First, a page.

When Renato Muccillo gazed into a Maple Ridge drainage ditch, he did not initially realize the significance of the moment.
He had passed the trench many times before and never paid it much attention.
This particular day, explained the Maple Ridge artist, he noticed the algae blooms in the water.
“I just kind of caught it out of the corner of my eye. It was unbelievable how beautiful it was. It was like a Monet painting. It was just absolutely perfect,” said the artist who has called the city home since 2006.
It was a career-changing moment, he noted.
The finished painting he called Sanctuary was exhibited at a gallery in Seattle, where, Muccillo said, guests were simply drawn to it. And Muccillo quickly came to understand the magic of the Maple Ridge landscape.
Now the local landscape artist, who works mostly with oils, is preparing for his first solo show at Arcadia Contemporary Gallery in New York.
The exhibit will be showcasing around 20 of his pieces of scenes across Maple Ridge and Pitt Meadows.
“I’ve done solo shows for almost 30 years now – usually two a year, one in Canada and one in the U.S. – this is the first New York deal,” he said.
The title of the show, Scene/Unseen, will reflect areas of both communities that have changed over the years, some that are no longer in existence because they have been levelled either by man or by nature.
Muccillo is even putting the GPS coordinates on the back of each painting so visitors to the show can take a look at the area on Google Earth.
“It provides an insight into what was, and what is, because a lot of it is just disappearing very, very quickly, which is tragic,” said the artist of what once was the untouched beauty of the surroundings.
Muccillo’s love of painting started when he was about seven. He grew up in East Vancouver where his older sister worked in an art supply store.
“I would always find a way there to go buy supplies with my allowance,” he said.
One day he brought in one of his paintings to have framed, and the owner of the store asked him if he would like to display it in the storefront window to try and sell it.
The year was 1975 and the 10-year-old thought why not. Two days later the painting sold for $35.
“I felt like I hit the jackpot and it lit the fire under me,” said the landscape artist, who will be turning 56 in May.
Now his love of art is all encompassing in his life.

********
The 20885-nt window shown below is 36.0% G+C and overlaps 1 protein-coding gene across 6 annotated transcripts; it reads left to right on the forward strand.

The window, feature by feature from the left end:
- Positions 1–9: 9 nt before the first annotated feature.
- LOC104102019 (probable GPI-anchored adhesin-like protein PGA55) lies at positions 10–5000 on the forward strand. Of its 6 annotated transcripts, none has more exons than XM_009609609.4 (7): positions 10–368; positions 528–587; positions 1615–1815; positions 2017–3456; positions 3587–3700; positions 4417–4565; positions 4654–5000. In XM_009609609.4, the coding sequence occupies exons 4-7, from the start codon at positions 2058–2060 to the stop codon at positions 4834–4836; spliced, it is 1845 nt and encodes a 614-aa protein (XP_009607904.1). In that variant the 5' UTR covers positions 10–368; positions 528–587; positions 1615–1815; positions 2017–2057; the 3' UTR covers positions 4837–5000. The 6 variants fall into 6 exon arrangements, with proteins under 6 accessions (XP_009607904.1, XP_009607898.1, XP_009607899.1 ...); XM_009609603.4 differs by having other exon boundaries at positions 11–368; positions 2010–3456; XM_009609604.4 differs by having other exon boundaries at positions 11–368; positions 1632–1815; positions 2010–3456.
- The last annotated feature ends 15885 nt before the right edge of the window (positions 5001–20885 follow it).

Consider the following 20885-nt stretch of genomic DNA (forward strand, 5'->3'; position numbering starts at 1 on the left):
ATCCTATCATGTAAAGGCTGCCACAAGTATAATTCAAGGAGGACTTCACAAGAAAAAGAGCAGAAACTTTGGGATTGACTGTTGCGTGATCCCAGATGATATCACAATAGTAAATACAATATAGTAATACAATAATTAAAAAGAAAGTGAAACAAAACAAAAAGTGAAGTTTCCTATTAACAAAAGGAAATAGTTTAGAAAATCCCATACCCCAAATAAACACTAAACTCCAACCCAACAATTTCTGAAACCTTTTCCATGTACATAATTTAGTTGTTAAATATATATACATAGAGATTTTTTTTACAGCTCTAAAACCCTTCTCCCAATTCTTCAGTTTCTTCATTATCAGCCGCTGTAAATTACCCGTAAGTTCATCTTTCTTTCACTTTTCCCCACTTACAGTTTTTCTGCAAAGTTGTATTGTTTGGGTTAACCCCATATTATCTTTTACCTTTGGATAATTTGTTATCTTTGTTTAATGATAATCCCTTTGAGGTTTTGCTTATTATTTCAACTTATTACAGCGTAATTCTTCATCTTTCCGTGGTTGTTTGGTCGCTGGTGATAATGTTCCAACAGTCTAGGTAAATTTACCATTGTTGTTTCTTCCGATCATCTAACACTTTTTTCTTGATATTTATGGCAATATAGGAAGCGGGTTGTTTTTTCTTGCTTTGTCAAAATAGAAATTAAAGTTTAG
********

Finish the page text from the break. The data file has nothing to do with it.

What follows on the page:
“It is kind of like my duty, or at least it feels that way as far as my life’s purpose,” described the artist.
Muccillo attributes his appreciation of the local landscape to his father.
After his parents immigrated to Canada from Campobasso, a small city in southern Italy’s Apennine Mountain region, Maple Ridge, Mission, and Agassiz soon became favourite picnicking spots. His father, he noted, was an avid hunter and fisherman.
“Literally I used to fish with my dad probably 300 metres away from where I live right now,” he said, adding his father would find the most remote spots to fish.
“He was a great outdoorsman,” added the internationally acclaimed artist.
Now, Muccillo feels Maple Ridge is the last, real, untouched area in the Lower Mainland and beyond. And his connection to the nature that has remained brings back childhood memories.
When he was looking for his first home, Muccillo never dreamed he would be moving to Maple Ridge, until he drove out one day to take a look.
He ended up on the dike just off of McNeil Road.
I walked up the dike and took a look and, literally, I felt like it changed my life,” said Muccillo. What he saw reminded him of a Dutch classical painting. He also noted the “beautiful” division of residential and agricultural
“There is something kind of pristine still about it even though it is dwindling and diminishing because of development in the area,” he said.
One of Muccillo’s favourite areas he likes to paint is the north end of Neaves Road, approaching the Pitt-Addington Marsh.
“Within five minutes you literally feel like you’ve gone from city life to northern British Columbia.”
Flotilla, one of his signature pieces that will be in the New York show, is of a scene of one of the water reservoirs off of Sharpe Road in Pitt Meadows. This is an example of a painting where the area no longer exists because, he said, the area has been flattened, the Cottonwoods and Alders have been removed and a boom is in place to collect the algae.
Thunderhead, another piece in the show, is of an area off of 200 Street in Maple Ridge.
Muccillo still finds himself peering into drainage ditches to see what he can find. Mostly he is shocked and disappointed with the amount of garbage he now finds floating. But he has even used the garbage as inspiration and is considering it as a theme for a show in Germany he has been invited to take part in on the subject of changing landscapes.
Muccillo is represented locally by White Rock Gallery where he holds a show about once a year.
Arcadia Contemporary Gallery solo exhibition, Scene/Unseen, opens on April 24 and runs until May 16.
For each show, said Muccillo, the gallery hosts a virtual interactive event, where guests can walk through the front doors and walk up to each painting on display, as if they were at the actual show.
The full show can be seen at arcadiacontemporary.com.
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